[Lingtyp] A "Swadesh List" of Ideophone semantic categories

Martin Haspelmath haspelmath at shh.mpg.de
Fri Mar 22 12:17:37 UTC 2019

Edith Moravcsik makes an intriguing point here:

On 21.03.19 20:14, Edith A Moravcsik wrote:
> Crosslingustic generalizations justifying categories may of course be 
> of different kinds. They may be EXISTENTIAL, such as that “ideophones 
> defined by such-and-such properties occur in SOME languages”. Or they 
> may be UNIVERSAL, such as “ideophones defined by such-and-such 
> properties occur in ALL languages (sampled)”.

Is the first kind of statement ("Some language has ideophones") really a 

In any event, it seems to me that perhaps the most common use of 
(category-like) comparative concepts is in existence statements such as:

– Lithuanian has ideophones
– Niuean has incorporation
– Russian has a serial verb construction (Weiss 2012)
– Proto-Slavic lacked an [f]

These are fairly simple statements about particular languages, and it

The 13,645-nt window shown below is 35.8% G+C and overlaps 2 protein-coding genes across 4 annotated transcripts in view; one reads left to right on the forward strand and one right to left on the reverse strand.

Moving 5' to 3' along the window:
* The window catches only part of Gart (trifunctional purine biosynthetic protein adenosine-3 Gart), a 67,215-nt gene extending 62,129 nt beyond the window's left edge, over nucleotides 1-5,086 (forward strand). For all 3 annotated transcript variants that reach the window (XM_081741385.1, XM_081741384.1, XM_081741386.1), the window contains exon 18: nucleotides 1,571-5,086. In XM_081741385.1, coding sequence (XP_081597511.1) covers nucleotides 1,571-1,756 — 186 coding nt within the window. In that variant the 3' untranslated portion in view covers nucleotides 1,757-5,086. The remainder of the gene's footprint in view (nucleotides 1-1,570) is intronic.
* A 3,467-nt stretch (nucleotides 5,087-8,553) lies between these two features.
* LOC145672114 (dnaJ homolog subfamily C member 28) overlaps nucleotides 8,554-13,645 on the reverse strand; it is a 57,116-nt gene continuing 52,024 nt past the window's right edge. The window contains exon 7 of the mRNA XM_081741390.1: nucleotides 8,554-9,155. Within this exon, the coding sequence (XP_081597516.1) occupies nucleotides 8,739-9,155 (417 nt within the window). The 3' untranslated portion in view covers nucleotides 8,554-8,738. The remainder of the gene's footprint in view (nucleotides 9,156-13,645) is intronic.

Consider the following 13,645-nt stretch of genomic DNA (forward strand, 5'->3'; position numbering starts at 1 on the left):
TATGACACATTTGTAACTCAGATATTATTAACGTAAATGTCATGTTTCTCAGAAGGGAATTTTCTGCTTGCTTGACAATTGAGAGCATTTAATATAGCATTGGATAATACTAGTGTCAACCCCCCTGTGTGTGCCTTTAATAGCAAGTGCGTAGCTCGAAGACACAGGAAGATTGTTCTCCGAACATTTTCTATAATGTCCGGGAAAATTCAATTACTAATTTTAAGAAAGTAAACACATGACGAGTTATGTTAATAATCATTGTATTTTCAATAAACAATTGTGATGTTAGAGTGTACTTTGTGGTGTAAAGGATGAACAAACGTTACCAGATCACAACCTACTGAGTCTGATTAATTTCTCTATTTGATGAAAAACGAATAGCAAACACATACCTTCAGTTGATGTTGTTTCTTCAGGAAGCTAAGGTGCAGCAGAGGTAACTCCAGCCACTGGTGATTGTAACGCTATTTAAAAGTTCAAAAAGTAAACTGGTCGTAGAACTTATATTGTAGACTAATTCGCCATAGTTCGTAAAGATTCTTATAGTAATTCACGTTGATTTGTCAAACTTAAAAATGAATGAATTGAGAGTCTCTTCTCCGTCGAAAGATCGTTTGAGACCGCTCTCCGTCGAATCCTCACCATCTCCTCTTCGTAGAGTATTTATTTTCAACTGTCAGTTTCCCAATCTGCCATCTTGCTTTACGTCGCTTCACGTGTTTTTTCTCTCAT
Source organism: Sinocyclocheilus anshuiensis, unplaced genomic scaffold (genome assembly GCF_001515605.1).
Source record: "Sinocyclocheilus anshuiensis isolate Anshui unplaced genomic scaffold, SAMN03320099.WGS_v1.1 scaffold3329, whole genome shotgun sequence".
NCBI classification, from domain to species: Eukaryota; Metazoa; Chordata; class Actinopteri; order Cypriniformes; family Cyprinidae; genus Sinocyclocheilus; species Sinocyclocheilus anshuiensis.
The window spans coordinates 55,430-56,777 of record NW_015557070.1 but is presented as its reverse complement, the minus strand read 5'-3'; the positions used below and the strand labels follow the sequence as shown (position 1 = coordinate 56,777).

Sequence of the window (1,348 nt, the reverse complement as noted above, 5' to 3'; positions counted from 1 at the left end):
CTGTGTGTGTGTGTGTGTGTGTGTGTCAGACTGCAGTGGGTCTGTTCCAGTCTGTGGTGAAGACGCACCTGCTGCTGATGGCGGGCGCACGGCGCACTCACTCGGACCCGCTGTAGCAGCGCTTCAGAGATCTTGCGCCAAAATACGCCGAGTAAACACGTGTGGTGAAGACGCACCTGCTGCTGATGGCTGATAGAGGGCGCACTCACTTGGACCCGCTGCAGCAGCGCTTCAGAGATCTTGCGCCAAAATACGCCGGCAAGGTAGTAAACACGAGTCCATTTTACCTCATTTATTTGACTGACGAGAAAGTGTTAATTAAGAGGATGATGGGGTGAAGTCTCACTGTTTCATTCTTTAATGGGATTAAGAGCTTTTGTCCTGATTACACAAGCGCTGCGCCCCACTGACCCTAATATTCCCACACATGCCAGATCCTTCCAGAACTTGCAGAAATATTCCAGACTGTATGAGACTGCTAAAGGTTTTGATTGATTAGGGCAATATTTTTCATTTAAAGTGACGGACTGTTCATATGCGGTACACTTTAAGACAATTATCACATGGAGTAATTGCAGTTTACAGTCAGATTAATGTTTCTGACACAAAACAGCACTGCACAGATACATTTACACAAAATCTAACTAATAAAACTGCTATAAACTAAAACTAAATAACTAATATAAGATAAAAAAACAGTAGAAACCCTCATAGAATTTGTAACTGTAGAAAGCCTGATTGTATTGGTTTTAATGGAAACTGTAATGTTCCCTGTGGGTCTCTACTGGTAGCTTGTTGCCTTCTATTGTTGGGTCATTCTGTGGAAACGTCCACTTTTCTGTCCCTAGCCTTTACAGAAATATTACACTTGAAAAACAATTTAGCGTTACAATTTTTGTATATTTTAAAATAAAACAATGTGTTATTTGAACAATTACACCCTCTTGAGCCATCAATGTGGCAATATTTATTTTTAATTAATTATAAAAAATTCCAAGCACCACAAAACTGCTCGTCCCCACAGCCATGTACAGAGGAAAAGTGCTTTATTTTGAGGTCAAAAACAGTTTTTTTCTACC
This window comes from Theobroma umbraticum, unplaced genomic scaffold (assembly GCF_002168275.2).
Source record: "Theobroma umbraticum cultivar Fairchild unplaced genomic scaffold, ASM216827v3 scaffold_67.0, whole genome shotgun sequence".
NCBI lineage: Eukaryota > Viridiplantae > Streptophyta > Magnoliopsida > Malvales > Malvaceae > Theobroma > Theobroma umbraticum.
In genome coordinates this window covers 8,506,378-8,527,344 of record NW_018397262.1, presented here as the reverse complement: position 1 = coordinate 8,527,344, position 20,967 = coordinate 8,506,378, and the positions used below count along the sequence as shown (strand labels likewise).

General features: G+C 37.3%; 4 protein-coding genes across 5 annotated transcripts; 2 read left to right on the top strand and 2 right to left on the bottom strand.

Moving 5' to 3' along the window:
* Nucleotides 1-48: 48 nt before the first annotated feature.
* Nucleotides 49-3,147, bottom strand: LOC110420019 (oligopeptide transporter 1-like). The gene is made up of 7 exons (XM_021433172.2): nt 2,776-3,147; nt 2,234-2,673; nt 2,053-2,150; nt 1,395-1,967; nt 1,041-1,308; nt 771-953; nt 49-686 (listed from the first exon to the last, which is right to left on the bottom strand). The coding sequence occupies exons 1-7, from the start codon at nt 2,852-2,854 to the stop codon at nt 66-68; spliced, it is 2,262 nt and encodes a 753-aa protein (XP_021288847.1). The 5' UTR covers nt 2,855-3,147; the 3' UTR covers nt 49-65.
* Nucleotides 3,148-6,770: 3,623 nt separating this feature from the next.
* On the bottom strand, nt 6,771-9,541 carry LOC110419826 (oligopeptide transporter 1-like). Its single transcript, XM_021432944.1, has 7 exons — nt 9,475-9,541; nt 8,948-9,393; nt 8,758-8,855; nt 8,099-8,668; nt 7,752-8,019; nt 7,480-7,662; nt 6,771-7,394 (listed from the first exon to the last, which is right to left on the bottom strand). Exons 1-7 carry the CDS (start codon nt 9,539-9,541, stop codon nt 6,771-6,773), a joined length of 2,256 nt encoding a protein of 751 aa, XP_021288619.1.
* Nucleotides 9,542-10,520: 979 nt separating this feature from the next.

may appear at first glance that they do not involve any typological 
claims. But in fact, saying that "language L has phenomenon P" implies 
that phenomenon P is a comparative concept – a kind of phenomenon that 
other languages might have as well.

This is why I have started proposing definitions for terms that are not 
really needed for universal statements, e.g. "incorporation" (in my 2018 
paper on polysynthesis, DOI: 10.1515/lingty-2018-0011). I don't know of 
a good universal that makes use of this concept, but many people want to 
say things like "my language has/lacks incorporation", and for this to 
make sense, we need a clear definition of the term. So I have come to 
realize that in practice, comparative concepts are even more important 
than I claimed in my 2010 paper (where I said that they were required 
fro cross-linguistic studies).

So while I would not regard existential statements as "generalizations", 
I think we need comparative concepts not only for explicit comparison, 
but also in many statements about particular languages. Having clear 
definitions of well-known terms has thus become even more important in 
my perception.


Martin Haspelmath (haspelmath at shh.mpg.de)
Max Planck Institute for the Science of Human History
Kahlaische Strasse 10	
D-07745 Jena
Leipzig University
Institut fuer Anglistik
IPF 141199
D-04081 Leipzig

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